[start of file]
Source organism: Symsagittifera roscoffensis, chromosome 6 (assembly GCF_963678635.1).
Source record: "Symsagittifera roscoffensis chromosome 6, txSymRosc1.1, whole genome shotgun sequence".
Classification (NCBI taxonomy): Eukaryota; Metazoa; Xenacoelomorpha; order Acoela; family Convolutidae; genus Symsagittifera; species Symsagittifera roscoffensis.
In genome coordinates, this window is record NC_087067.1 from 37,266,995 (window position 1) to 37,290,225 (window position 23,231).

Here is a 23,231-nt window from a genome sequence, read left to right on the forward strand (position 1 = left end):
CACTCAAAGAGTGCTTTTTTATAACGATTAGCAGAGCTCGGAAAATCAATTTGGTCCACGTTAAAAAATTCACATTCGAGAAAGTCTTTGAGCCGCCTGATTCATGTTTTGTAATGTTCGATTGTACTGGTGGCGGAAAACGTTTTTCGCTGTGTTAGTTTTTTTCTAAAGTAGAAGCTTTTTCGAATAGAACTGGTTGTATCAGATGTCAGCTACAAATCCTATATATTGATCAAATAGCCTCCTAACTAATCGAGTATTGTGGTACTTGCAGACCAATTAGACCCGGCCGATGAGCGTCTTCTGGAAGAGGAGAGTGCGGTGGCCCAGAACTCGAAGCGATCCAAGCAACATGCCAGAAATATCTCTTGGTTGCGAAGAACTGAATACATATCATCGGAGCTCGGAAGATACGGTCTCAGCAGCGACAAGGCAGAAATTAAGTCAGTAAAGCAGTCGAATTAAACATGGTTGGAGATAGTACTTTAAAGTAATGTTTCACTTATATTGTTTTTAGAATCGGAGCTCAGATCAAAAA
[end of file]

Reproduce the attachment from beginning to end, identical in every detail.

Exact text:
Source organism: Symsagittifera roscoffensis, chromosome 6 (assembly GCF_963678635.1).
Source record: "Symsagittifera roscoffensis chromosome 6, txSymRosc1.1, whole genome shotgun sequence".
Classification (NCBI taxonomy): Eukaryota; Metazoa; Xenacoelomorpha; order Acoela; family Convolutidae; genus Symsagittifera; species Symsagittifera roscoffensis.
In genome coordinates, this window is record NC_087067.1 from 37,266,995 (window position 1) to 37,290,225 (window position 23,231).

Here is a 23,231-nt window from a genome sequence, read left to right on the forward strand (position 1 = left end):
CACTCAAAGAGTGCTTTTTTATAACGATTAGCAGAGCTCGGAAAATCAATTTGGTCCACGTTAAAAAATTCACATTCGAGAAAGTCTTTGAGCCGCCTGATTCATGTTTTGTAATGTTCGATTGTACTGGTGGCGGAAAACGTTTTTCGCTGTGTTAGTTTTTTTCTAAAGTAGAAGCTTTTTCGAATAGAACTGGTTGTATCAGATGTCAGCTACAAATCCTATATATTGATCAAATAGCCTCCTAACTAATCGAGTATTGTGGTACTTGCAGACCAATTAGACCCGGCCGATGAGCGTCTTCTGGAAGAGGAGAGTGCGGTGGCCCAGAACTCGAAGCGATCCAAGCAACATGCCAGAAATATCTCTTGGTTGCGAAGAACTGAATACATATCATCGGAGCTCGGAAGATACGGTCTCAGCAGCGACAAGGCAGAAATTAAGTCAGTAAAGCAGTCGAATTAAACATGGTTGGAGATAGTACTTTAAAGTAATGTTTCACTTATATTGTTTTTAGAATCGGAGCTCAGATCAAAAA